All in all, a good evening with good people and good food. We’re looking forward to next year!
Shenandoah National Park, Part Two: White Oak Canyon 15 Jul 2014, 8:24 am
White Oak Canyon: Two Novices Take A Hiking Trip
First, here’s a disclaimer: this isn’t The Ultimate Guide to Hiking. What this is is the account of a pair of novice hikers (me and my husband, Timmy) who wanted to feel outdoorsy and athletic, enjoy the beauty of Shenandoah National Park, and get some quality couple time—all while still arriving home in time for dinner.
Preparing For White Oak Canyon: The Boring Logistical Section
Step one, obviously, was figuring out all we could about White Oak Canyon. Foreknowledge turned out to be pretty important, because, once we got into the mountains, our cell-service was no longer reliable (or even existent).
What we discovered is this: basically, there are two main ways to hop onto White Oak Canyon trail. We could either start at the trailhead at the top (across from Skyland at Skyline Drive Mile Marker 42.6), walk down to the first main falls, and then have an uphill return the way we’d come, or we could park in the lot off of Weakley Hollow Road, drag our tails up the side of the mountain, and then have a steep descent back to the car. A certain amount of Googling revealed that the “best” waterfall for our viewing pleasure was located closer to the top, so we decided to start at Skyland and hike down.
We found this link to be particularly helpful:
Our White Oak Quest Gets Underway
We got on the road before 8 AM, trying to avoid being caught out in the weather if a projected late-afternoon thunderstorm materialized. (It didn’t) We also made a point of going mid-week, as we’d heard the trail is popular enough to be fairly busy on pleasant weekends.
Our first stop was at Sheetz on Rt.15 to load up on a few extra liters of Aquafina to add to our stash of homemade sandwiches and snacks. If you want a picnic lunch without the trouble, check with Sharon before you head out. We do picnic lunches, made up for you fresh in the kitchen at the Holladay House.
We figured out pretty quickly that we wouldn’t be relying on GPS to get us there. (NPS.org even made a point of warning us about it.) Skyline Drive is old school: the entrance we needed to use, Thornton Gap, isn’t actually located at a GPS-programmable address. Instead, Timmy Google-searched directions to Skyland, which is adjacent, and we used our best sign-spotting skills to navigate.
Thornton Gap: Entering Shenandoah National Park
We made good time and reached the Thornton Gap entrance in about an hour and a half. We forked over $15 for a week-long pass, and accepted the complimentary map of Skyline Drive from the park ranger. We took a few photos along Skyline Drive (viewable in the preceding post) and made a quick pit-stop at Skyland before setting out.
White Oak Canyon: The Saga Begins!!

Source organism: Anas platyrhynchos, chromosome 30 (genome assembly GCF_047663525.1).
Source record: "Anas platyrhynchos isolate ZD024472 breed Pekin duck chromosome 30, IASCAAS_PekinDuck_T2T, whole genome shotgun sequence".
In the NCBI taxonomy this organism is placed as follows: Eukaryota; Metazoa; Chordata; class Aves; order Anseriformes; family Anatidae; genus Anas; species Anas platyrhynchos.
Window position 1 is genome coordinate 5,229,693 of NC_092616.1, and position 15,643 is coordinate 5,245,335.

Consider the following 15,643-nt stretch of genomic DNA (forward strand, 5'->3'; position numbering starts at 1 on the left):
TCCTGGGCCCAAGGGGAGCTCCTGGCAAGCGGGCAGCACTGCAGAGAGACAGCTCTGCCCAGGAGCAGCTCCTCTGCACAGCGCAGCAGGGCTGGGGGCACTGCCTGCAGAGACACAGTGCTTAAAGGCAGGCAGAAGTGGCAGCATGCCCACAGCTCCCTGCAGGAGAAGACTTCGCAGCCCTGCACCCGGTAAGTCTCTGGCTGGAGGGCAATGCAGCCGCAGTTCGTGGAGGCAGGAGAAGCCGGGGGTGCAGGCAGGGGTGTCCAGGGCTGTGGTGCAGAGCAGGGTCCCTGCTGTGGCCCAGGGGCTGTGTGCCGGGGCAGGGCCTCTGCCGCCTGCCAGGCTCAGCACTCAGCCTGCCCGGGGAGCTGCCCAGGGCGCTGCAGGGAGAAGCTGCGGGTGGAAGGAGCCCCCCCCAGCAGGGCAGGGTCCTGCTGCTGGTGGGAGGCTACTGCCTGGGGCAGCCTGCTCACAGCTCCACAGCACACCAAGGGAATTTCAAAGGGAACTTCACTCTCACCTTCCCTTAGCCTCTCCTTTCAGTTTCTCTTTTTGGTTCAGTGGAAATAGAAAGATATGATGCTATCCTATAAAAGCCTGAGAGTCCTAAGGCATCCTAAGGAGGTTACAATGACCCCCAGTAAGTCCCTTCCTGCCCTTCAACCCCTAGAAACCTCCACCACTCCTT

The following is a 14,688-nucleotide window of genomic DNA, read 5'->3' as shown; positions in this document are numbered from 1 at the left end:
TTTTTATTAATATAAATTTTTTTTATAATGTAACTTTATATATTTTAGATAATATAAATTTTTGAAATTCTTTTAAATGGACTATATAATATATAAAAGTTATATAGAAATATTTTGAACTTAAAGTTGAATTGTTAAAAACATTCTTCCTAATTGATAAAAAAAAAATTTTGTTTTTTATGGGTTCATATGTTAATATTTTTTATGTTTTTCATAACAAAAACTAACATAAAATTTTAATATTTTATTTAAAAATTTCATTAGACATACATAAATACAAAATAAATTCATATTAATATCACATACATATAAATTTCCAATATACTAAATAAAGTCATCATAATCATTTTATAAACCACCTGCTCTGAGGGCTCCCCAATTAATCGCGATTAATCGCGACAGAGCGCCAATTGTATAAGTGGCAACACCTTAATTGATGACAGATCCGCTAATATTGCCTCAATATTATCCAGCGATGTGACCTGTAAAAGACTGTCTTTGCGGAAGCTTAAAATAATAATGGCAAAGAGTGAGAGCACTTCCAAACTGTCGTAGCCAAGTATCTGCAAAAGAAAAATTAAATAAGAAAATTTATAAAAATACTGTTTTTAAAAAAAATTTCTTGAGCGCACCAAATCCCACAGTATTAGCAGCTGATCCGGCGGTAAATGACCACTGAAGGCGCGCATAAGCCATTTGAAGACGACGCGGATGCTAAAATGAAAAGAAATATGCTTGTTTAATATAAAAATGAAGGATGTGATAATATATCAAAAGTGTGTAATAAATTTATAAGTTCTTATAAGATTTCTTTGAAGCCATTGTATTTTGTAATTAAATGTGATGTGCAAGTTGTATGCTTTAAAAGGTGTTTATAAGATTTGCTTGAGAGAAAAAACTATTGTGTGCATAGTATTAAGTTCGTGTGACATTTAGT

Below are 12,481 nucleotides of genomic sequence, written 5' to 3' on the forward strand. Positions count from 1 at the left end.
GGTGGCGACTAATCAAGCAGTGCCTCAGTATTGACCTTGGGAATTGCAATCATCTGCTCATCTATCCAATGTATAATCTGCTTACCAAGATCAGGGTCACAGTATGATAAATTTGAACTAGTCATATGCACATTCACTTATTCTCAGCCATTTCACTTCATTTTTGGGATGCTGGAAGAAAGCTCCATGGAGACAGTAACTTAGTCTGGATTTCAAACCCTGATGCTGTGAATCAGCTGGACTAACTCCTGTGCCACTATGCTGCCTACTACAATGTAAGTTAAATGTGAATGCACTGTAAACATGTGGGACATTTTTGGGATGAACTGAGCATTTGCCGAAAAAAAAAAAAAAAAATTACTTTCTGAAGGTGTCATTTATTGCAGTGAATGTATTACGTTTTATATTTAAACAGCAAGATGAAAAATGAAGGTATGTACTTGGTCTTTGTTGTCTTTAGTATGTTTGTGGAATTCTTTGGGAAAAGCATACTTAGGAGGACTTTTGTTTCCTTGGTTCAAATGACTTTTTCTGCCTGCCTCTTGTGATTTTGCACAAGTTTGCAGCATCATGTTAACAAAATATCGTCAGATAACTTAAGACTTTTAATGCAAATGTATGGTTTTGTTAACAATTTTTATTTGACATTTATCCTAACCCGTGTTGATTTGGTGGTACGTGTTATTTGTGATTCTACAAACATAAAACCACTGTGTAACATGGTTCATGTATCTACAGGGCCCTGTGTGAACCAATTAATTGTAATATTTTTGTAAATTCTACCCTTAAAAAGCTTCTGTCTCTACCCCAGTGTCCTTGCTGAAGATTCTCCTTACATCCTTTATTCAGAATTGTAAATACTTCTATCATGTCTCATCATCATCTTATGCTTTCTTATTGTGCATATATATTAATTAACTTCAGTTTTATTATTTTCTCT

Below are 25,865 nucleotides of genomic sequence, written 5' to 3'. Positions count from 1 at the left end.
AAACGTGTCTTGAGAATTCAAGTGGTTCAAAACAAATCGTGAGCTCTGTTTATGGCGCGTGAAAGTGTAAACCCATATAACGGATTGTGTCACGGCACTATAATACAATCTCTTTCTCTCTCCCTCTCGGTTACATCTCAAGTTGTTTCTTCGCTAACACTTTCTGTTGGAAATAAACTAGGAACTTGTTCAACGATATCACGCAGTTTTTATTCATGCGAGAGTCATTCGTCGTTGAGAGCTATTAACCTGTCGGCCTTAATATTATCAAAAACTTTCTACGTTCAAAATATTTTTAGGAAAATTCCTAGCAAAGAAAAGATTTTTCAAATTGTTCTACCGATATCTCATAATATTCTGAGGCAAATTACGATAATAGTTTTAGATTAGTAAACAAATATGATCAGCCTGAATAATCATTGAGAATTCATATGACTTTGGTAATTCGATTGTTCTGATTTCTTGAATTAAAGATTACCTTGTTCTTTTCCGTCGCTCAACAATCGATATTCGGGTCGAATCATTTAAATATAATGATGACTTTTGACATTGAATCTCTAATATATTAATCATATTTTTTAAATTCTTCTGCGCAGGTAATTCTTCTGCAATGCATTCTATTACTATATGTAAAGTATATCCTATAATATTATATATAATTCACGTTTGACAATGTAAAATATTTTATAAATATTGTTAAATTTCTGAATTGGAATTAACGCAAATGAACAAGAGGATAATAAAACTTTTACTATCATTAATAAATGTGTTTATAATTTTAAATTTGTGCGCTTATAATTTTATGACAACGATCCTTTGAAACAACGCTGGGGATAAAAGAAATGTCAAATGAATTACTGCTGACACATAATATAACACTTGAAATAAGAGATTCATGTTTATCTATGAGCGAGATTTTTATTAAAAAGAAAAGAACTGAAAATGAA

Parking at the specifically-designated White Oak Canyon Parking Lot, we hoisted on our packs and set off. For the first half-hour it was a stereotypical, Ranger Rick-style nature hike. Gravel crunched like granola-breakfast-cereal underfoot, birds twittered, squirrels chattered, and the sun slanted down through the fresh green leaves overhead. I’d heard accounts of encountering bears, but we actually saw not even a single squirrel.
It had rained a few days previously, and the path occasionally grew mucky. That’s something you’ll want to think about when choosing your footwear: plan for mud, and uneven, rocky segments throughout.
About 30 minutes in, we encountered our first inkling of water: a waterfall in extreme miniature, trickling down over the smooth stones at the bottom of the creek. Here our childhood instincts to puddle-hop kicked in, and we stopped to dabble for a few minutes.
White Oak Canyon: “View” Of The Falls
About one o’clock (about two hours after setting out) we veered to the left to cross a footbridge, and descended to a spot marked “View” with an obelisk. I trekked out onto the rocks above the falls and plunked down to take in the scenery: clear, cold water spilling down over the craggy faces of the boulders and disappearing again into the trees far below us. Timmy, who doesn’t care for heights, edged dutifully out after me, and sighed audibly with relief when we headed back for solid ground.
The “Getting Back” Part Is Always The Hardest
The trail turned out to be much steeper than I’d surmised on our original descent. I had to take a few quick breathers, but it wasn’t unreasonably taxing. Despite these delays, we halved our original time and made it back to the trail-head in about an hour. This was partially because I recalled seeing a chocolate bar in the gift-shop at Skyland, and it was sounding tastier the more I thought about it. Consequently, I set a brutal pace.
Rudy’s: The Best Pizza In Sperryville, VA
After my candy splurge, we went in search of real food and wound up at Rudy’s– combination grocery store and pizzeria. Our server’s t-shirt proclaimed that Rudy’s served the best pizza in Sperryville. Not sure if this was a boast or an ironic wink, because they arguably serve the only pizza in Sperryville. Nevertheless, we thoroughly enjoyed the pizza, and give them our thumbs-up. The restaurant itself was clearly well-loved, dinged and nicked around the edges, but we liked the gritty local-pizzeria feel. The menu was clever, featuring hiker-centric pizzas such as “the Old Rag” and “the White Oak Canyon.”
White Oak Canyon: A Summary…..
If you need a picturesque view to make your hike memorable, White Oak Canyon is your trail. Challenging without being overwhelming, and rugged without requiring extreme agility to maneuver, it combines all the best parts of hiking into one beloved old trail. If you’re like us, you’ll come back feeling “just enough” outdoorsy without being too exhausted to enjoy the rest of your evening.